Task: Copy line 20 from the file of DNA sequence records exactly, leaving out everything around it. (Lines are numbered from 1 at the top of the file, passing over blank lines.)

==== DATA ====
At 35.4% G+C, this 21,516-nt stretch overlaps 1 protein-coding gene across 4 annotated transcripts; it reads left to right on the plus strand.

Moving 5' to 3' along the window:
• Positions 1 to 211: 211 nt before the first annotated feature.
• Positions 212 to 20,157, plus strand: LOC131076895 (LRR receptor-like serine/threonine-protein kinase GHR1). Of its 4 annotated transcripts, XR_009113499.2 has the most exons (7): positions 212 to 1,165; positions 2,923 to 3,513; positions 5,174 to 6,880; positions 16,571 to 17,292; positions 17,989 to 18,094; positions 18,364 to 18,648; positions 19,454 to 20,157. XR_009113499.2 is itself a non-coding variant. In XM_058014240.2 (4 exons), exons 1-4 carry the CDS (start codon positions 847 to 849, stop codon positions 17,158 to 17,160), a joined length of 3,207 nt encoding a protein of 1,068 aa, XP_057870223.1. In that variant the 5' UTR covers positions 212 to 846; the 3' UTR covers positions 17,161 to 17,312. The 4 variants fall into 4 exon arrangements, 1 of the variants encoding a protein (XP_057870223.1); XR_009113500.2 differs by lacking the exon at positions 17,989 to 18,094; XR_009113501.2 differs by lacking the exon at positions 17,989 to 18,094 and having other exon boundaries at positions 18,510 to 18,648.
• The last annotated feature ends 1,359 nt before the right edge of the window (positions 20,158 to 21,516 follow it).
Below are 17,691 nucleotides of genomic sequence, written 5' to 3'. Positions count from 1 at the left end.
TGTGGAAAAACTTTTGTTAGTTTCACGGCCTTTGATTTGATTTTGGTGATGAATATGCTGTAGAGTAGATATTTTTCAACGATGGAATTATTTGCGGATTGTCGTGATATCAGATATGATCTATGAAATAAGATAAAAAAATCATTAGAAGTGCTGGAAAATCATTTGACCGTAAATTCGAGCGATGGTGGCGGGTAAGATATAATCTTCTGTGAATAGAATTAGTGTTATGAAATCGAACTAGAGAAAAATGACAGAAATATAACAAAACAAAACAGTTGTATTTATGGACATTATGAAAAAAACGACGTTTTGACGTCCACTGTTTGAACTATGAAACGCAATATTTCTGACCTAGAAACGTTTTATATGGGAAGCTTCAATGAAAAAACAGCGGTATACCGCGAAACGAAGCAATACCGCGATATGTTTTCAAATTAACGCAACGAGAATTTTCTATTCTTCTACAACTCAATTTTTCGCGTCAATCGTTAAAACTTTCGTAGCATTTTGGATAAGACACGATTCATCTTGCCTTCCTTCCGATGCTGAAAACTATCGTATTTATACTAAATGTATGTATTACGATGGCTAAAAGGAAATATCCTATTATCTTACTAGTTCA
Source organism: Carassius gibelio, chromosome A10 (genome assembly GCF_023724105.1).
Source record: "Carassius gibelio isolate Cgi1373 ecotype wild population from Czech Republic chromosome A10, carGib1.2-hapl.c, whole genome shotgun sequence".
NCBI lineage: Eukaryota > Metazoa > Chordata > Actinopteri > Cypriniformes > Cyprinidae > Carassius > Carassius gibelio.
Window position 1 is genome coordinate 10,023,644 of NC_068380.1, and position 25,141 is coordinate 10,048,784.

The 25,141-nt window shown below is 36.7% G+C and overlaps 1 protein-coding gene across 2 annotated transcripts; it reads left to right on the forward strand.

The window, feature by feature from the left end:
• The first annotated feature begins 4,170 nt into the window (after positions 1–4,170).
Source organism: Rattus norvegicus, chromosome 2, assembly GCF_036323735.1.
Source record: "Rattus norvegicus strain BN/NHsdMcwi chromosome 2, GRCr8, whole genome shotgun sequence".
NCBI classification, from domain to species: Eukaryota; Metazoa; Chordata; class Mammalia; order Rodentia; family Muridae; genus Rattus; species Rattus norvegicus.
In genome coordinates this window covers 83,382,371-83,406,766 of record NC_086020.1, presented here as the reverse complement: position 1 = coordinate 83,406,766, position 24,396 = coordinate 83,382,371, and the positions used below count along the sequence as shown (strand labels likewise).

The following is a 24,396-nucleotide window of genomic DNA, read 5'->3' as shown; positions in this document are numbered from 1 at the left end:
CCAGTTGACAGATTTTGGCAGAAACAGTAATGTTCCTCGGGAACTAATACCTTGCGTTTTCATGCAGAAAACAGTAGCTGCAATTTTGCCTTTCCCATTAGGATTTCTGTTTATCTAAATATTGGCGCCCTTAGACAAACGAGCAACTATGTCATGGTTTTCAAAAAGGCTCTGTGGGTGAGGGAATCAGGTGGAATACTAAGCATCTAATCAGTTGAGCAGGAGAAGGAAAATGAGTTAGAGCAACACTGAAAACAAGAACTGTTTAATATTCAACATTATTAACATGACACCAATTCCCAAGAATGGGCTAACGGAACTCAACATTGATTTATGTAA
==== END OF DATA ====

CCAGTTGACAGATTTTGGCAGAAACAGTAATGTTCCTCGGGAACTAATACCTTGCGTTTTCATGCAGAAAACAGTAGCTGCAATTTTGCCTTTCCCATTAGGATTTCTGTTTATCTAAATATTGGCGCCCTTAGACAAACGAGCAACTATGTCATGGTTTTCAAAAAGGCTCTGTGGGTGAGGGAATCAGGTGGAATACTAAGCATCTAATCAGTTGAGCAGGAGAAGGAAAATGAGTTAGAGCAACACTGAAAACAAGAACTGTTTAATATTCAACATTATTAACATGACACCAATTCCCAAGAATGGGCTAACGGAACTCAACATTGATTTATGTAA